Many parents feel pressured to purchase a smartphone or tablet for their child at a young age, especially when all their peers seem to have one. No parent wants their child to be excluded, or to be the only one in the class who doesn’t own a smart device. So strong is the pull that even parents who manage to initially resist the “everyone-has-a-phone-I-need-one-too” mantra often discover that their child saved enough to purchase a smart device on his or her own a few months later.
Michal Klerer and Nechy Eisenstadt understood that many parents were buying their young children phones only because other parents had done so too. They believed that if all the parents banded together, the peer pressure would dissipate.
They founded a grassroots organization called MUST, which stands for Mothers Unite to Stall Technology, about four years ago. MUST’s goal is for parents to work together to delay the ownership of smart devices, ensuring children remain children for as long as possible.
I spoke to Simcha Minkowitz, spokesperson for MUST Crown Heights, to learn more about the initiative.
The program is quite simple – a no-brainer:
Each school has a coordinator who becomes the contact person to MUST Crown Heights. The school coordinator appoints ambassadors who take a short training course from MUST Crown Heights. The ambassadors share the initiative with their child’s class.
The parents in each class collectively create a pact to either stall their children’s use of technology, or to pause the progression of their children’s technology patterns. Once a pact is agreed upon by the parents in the class, it can be registered on MUST Crown Height’s website (must-ch.org) and voila!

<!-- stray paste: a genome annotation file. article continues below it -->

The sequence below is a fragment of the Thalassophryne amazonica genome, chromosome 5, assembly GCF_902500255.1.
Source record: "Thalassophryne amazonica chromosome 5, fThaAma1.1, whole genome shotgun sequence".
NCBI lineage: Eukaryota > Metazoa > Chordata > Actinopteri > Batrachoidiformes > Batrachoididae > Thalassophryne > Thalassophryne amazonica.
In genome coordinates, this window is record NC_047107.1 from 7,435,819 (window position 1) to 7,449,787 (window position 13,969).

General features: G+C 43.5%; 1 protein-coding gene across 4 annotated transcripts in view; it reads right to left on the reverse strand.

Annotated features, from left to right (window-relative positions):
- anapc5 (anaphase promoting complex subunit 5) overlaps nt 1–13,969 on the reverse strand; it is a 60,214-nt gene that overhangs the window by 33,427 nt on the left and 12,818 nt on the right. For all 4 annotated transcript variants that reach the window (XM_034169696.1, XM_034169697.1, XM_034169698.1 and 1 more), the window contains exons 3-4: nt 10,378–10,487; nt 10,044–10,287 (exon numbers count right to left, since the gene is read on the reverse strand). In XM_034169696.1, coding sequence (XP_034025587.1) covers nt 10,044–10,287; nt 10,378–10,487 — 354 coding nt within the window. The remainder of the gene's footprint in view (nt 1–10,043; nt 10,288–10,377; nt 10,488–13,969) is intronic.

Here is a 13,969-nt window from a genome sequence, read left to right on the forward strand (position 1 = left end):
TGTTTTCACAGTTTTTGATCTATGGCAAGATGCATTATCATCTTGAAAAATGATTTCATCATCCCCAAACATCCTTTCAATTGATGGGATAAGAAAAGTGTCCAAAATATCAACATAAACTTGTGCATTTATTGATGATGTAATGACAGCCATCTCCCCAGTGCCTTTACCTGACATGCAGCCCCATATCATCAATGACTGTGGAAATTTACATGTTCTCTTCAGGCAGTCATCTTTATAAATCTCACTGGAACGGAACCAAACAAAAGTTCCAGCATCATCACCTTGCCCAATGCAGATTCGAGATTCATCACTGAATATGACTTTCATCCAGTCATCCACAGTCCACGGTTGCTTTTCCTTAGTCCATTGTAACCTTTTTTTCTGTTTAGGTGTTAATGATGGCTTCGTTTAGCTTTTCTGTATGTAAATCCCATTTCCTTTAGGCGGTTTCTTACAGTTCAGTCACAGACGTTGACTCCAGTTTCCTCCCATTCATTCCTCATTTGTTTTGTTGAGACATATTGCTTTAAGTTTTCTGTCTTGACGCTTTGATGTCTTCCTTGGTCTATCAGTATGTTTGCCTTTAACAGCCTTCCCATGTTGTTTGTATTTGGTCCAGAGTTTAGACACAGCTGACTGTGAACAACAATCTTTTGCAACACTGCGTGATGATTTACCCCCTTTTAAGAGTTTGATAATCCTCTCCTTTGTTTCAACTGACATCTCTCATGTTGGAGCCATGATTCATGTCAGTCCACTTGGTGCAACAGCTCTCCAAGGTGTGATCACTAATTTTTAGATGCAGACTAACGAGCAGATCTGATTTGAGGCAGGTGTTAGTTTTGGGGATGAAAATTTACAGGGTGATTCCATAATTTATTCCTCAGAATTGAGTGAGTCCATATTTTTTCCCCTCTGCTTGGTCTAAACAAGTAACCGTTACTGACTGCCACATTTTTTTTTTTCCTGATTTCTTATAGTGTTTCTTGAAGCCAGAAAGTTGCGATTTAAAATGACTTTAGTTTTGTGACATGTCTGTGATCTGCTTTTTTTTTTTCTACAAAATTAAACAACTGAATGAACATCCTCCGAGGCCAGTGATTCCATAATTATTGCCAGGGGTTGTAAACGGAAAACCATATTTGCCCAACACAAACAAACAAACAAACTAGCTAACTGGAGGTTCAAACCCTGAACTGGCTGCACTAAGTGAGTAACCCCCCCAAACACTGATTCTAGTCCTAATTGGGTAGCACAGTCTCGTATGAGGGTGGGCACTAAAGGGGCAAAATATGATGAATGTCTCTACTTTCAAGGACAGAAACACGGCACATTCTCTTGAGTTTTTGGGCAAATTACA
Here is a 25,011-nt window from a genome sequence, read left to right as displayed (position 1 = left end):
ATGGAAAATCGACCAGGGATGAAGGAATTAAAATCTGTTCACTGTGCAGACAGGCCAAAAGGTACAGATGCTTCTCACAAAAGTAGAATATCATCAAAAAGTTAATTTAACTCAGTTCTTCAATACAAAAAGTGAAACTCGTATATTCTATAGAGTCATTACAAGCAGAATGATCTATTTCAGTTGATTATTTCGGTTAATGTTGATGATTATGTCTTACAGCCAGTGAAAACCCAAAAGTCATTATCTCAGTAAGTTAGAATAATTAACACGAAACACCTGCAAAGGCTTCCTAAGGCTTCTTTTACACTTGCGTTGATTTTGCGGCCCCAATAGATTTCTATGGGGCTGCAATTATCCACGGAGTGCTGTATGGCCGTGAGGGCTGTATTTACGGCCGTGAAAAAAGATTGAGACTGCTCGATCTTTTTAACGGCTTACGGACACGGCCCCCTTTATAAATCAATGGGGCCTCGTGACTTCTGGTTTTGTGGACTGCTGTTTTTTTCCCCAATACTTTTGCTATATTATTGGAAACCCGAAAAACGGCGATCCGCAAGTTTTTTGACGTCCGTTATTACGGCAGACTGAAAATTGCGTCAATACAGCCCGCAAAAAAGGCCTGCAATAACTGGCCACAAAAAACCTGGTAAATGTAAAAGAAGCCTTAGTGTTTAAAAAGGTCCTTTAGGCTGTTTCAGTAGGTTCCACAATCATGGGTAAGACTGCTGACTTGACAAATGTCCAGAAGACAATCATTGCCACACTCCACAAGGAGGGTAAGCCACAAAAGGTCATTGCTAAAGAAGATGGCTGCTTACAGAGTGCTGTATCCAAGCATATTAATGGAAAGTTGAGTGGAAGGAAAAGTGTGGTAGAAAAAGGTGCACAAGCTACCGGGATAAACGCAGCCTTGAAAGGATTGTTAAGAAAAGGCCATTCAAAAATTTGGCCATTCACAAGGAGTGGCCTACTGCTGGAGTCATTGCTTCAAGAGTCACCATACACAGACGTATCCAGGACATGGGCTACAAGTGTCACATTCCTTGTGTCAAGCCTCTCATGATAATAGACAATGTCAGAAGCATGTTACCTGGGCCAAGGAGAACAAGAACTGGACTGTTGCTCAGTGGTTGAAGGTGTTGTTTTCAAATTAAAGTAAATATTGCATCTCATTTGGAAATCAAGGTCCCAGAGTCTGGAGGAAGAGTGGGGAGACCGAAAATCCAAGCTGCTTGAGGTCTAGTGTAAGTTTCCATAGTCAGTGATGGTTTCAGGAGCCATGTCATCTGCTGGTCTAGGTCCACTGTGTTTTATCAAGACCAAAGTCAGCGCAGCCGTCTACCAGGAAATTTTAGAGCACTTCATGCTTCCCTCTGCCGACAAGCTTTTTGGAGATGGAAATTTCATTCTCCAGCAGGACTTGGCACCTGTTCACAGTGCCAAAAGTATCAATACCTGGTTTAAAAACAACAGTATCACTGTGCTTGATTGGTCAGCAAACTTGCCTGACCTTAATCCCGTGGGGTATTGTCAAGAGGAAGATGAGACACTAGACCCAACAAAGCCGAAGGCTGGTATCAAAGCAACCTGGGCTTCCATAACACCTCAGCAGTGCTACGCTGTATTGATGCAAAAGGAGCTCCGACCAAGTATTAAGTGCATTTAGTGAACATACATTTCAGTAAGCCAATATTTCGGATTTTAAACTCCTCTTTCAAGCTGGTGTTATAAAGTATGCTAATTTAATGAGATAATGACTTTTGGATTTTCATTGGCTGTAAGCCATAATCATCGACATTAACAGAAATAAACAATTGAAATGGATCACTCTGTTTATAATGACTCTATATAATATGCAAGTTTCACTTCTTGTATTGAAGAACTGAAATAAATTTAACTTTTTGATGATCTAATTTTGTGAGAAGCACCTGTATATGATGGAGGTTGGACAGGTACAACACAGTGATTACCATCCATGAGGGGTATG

Each pact depends on the needs of the individual class. For example, for younger classes, the pact might be to refrain from buying the children smart devices. For classes in which the children already own smart devices, the pact might include clauses to ensure there are no WhatsApp groups, and no devices in school, at class gatherings or at bar or bas mitzvahs and the like.
MUST’s goal is not to ban technology. The organizers are fully aware that technology is here to stay, and children will need to eventually learn how to use it in a healthy manner. Rather, MUST’s goal is to hold off smart device ownership for children until their brains are more developed. For now, MUST is targeting kindergarten through eighth grade.
According to Minkowitz, response to the initiative has been overwhelmingly positive. Most parents are excited about the program and have expressed an eagerness to join. In fact, since the program launched in Crown Heights, parents and administrators from around the world have reached out to MUST Crown Heights to learn how they can bring this concept to their schools too.
As for the children, Minkowitz says their reactions upon hearing about the initiative vary. While many younger children simply accept that phone ownership isn’t in the cards in the near future, some of the older children, usually those in fifth grade and above, might be less agreeable at the onset, although they tend to be happier in the long run.
Of course, the initiative is not without its challenges. For one, Jewish women are busy. Coordinating and implementing such a program, even on a class level, takes time and energy. Still, Minkowitz sees it as “sisterhood trying to support each other,” and there is power in numbers.
Minkowitz is working on this program in Crown Heights with Chani Marosow, Chanel Lipskar, Esther Rosen, Gila Shechter, Estee Leiblich, Batya Tennenbaum and Chaviva New. It is being implemented in conjunction with Dr. Rosen and the Neshamos Organization. You can learn more about the initiative on MUST Crown Heights’ website at www.must-ch.org.